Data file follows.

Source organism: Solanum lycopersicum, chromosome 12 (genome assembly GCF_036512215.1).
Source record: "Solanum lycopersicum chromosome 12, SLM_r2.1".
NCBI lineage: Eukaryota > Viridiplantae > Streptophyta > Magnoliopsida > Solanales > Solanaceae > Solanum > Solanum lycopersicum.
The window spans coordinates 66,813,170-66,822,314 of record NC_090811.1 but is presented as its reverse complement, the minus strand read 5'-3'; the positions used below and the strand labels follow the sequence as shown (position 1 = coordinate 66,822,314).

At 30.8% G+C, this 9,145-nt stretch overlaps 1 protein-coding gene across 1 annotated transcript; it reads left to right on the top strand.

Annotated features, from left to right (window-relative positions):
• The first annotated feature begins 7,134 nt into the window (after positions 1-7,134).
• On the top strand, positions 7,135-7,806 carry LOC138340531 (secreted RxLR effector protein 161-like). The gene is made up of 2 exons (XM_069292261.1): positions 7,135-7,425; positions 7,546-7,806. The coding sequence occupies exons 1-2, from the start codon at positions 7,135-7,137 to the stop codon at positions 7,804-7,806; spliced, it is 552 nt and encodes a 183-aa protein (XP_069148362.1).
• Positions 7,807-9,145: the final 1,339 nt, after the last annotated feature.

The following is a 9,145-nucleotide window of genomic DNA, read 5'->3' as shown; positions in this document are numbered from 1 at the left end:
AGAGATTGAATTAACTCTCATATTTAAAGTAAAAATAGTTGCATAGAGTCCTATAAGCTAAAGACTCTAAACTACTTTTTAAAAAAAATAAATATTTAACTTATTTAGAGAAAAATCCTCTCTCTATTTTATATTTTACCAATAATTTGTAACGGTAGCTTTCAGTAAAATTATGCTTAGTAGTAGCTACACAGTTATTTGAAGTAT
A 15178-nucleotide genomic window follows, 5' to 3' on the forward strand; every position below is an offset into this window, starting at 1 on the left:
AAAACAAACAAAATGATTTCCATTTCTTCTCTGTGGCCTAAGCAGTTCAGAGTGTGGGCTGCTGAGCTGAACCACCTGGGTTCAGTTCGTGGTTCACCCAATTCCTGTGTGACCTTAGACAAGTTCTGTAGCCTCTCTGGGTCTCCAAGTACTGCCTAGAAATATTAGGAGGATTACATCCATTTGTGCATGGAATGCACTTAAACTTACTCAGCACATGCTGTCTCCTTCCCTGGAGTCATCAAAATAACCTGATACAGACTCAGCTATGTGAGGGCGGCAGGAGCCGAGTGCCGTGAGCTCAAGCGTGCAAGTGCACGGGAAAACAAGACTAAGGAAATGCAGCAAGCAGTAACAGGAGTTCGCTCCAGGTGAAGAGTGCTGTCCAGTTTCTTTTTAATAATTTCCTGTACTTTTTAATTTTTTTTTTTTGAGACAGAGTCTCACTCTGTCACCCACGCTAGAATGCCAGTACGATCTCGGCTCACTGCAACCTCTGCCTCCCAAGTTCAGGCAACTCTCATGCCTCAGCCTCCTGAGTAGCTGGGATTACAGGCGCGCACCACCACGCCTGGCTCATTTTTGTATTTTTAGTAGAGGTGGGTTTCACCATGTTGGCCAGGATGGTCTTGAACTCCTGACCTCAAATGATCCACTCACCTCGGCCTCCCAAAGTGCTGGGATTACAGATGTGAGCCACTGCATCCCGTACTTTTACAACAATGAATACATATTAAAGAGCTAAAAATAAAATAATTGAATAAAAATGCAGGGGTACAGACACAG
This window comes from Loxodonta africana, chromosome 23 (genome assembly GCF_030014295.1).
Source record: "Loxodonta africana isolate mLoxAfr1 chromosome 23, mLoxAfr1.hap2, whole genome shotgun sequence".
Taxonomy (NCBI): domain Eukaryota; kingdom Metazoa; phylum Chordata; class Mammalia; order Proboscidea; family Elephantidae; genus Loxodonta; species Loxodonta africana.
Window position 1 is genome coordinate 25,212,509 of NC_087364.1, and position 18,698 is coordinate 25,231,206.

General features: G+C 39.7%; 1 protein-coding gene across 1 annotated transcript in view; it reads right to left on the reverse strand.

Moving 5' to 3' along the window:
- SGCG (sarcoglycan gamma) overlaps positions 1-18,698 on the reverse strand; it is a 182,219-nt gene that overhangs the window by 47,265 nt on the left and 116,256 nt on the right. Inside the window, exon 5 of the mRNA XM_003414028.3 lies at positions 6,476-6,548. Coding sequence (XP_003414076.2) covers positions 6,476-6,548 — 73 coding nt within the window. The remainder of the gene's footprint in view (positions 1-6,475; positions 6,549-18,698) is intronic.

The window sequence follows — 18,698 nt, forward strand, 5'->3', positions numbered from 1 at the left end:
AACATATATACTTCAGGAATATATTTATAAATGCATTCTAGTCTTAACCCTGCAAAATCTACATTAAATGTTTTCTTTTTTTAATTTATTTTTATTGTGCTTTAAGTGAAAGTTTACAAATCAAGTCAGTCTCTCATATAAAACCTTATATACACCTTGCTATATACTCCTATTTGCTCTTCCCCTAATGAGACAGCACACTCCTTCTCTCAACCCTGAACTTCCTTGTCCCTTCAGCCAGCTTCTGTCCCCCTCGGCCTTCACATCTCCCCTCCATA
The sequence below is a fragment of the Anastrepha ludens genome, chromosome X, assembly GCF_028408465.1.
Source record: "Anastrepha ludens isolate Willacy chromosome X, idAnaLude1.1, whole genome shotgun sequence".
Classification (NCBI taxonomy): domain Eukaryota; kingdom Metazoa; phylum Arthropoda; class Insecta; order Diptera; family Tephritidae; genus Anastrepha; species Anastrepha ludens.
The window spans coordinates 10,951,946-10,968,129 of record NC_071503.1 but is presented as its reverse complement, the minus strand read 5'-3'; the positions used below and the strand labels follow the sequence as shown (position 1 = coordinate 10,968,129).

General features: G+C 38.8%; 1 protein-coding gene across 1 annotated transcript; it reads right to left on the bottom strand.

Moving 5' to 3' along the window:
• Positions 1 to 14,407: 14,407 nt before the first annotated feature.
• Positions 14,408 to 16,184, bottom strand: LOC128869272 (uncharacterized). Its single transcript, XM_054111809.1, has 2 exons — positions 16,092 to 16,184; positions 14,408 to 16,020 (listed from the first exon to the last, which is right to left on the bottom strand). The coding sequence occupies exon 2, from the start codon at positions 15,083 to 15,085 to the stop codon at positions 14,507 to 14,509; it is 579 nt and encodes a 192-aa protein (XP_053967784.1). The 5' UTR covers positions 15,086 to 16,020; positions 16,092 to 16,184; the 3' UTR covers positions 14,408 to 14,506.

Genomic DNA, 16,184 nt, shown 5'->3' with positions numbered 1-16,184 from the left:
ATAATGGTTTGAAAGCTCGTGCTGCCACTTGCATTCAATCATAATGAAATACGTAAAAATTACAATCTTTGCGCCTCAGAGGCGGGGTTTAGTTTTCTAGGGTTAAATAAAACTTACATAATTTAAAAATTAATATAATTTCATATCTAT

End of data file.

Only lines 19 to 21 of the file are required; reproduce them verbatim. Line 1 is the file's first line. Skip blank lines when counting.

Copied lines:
Moving 5' to 3' along the window:
- SGCG (sarcoglycan gamma) overlaps positions 1-18,698 on the reverse strand; it is a 182,219-nt gene that overhangs the window by 47,265 nt on the left and 116,256 nt on the right. Inside the window, exon 5 of the mRNA XM_003414028.3 lies at positions 6,476-6,548. Coding sequence (XP_003414076.2) covers positions 6,476-6,548 — 73 coding nt within the window. The remainder of the gene's footprint in view (positions 1-6,475; positions 6,549-18,698) is intronic.

The window sequence follows — 18,698 nt, forward strand, 5'->3', positions numbered from 1 at the left end: